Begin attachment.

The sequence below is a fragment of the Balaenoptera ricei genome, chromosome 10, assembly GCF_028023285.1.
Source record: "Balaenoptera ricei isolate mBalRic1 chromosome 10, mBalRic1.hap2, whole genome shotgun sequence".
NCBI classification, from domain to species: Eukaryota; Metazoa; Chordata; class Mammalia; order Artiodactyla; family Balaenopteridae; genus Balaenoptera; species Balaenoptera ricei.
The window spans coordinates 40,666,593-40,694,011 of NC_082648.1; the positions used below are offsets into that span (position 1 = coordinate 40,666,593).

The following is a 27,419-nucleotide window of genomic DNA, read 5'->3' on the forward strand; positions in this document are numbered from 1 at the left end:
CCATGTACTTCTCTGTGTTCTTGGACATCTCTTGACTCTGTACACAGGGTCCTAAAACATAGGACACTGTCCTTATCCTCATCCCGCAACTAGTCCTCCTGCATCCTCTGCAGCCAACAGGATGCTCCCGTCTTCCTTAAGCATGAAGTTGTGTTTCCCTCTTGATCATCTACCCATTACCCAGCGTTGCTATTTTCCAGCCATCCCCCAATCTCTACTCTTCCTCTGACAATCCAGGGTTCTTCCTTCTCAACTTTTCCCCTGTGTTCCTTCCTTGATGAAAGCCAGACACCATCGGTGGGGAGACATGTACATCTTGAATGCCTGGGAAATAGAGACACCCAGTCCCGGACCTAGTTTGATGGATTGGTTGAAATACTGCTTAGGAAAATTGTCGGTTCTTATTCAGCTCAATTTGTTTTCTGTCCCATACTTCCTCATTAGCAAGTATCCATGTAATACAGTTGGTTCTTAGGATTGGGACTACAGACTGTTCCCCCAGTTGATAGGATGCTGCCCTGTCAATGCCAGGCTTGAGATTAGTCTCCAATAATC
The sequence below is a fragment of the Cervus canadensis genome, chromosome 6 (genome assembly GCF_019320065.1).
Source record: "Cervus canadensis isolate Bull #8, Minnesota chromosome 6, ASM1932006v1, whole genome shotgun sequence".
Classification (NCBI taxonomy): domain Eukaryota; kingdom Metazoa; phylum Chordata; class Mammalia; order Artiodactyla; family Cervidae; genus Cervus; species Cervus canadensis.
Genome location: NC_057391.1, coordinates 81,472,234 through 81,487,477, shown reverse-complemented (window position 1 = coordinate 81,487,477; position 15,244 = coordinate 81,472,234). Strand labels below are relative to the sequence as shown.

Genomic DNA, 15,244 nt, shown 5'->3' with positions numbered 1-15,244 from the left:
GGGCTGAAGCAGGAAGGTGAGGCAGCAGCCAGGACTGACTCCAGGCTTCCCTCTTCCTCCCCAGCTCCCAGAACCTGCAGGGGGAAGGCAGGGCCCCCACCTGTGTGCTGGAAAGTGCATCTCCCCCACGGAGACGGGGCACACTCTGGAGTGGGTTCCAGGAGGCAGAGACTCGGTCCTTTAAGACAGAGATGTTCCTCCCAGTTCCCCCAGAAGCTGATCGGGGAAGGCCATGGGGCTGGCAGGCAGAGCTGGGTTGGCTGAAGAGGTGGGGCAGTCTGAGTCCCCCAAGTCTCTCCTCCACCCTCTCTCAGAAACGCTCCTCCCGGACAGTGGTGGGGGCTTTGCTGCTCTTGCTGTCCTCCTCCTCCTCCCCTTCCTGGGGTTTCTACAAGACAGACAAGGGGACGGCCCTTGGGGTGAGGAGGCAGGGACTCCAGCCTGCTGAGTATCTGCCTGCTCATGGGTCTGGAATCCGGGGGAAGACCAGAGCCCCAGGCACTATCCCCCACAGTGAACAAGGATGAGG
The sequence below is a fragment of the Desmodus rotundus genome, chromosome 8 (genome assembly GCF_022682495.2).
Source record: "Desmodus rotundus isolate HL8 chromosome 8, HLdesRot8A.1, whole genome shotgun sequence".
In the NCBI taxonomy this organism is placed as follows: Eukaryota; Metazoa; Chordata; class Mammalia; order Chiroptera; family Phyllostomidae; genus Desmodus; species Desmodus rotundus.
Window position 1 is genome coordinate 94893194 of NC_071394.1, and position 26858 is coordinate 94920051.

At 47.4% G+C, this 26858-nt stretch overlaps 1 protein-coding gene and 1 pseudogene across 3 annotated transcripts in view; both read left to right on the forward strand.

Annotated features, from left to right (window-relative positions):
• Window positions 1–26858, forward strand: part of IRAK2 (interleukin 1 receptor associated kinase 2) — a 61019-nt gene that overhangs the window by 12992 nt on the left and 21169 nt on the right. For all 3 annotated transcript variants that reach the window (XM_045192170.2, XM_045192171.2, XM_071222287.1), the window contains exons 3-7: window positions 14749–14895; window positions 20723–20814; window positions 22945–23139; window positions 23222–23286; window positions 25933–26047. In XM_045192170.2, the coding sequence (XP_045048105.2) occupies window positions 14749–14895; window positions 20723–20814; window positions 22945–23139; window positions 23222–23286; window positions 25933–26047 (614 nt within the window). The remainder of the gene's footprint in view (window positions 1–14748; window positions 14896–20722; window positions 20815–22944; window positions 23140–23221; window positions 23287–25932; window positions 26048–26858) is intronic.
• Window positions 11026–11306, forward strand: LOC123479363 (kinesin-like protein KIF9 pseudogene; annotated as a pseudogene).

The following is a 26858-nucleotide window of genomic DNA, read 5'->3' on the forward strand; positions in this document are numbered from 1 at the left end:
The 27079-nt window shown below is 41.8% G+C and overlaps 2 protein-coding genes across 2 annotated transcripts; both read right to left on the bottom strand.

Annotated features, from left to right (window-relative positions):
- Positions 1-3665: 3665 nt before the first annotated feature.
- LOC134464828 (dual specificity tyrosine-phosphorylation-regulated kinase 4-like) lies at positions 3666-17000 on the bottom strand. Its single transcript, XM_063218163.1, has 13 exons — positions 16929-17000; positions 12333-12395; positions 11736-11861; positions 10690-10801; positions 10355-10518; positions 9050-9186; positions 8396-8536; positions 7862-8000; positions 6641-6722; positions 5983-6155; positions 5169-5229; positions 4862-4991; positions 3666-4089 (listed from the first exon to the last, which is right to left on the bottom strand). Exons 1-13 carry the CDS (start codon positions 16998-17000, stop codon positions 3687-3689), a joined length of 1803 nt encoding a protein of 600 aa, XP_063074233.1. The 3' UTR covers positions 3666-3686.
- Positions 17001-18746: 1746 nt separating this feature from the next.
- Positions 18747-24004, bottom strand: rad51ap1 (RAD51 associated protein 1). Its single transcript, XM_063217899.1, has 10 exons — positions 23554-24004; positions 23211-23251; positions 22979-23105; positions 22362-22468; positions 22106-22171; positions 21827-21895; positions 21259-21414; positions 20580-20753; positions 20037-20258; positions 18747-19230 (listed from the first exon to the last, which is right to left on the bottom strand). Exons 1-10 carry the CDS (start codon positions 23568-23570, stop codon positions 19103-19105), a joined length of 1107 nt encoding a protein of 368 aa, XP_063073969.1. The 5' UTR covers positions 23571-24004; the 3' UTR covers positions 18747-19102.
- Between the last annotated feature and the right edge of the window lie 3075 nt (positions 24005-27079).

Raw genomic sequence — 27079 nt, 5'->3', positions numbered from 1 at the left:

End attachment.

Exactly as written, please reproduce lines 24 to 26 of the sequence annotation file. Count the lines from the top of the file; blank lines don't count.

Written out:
- Positions 1-3665: 3665 nt before the first annotated feature.
- LOC134464828 (dual specificity tyrosine-phosphorylation-regulated kinase 4-like) lies at positions 3666-17000 on the bottom strand. Its single transcript, XM_063218163.1, has 13 exons — positions 16929-17000; positions 12333-12395; positions 11736-11861; positions 10690-10801; positions 10355-10518; positions 9050-9186; positions 8396-8536; positions 7862-8000; positions 6641-6722; positions 5983-6155; positions 5169-5229; positions 4862-4991; positions 3666-4089 (listed from the first exon to the last, which is right to left on the bottom strand). Exons 1-13 carry the CDS (start codon positions 16998-17000, stop codon positions 3687-3689), a joined length of 1803 nt encoding a protein of 600 aa, XP_063074233.1. The 3' UTR covers positions 3666-3686.
- Positions 17001-18746: 1746 nt separating this feature from the next.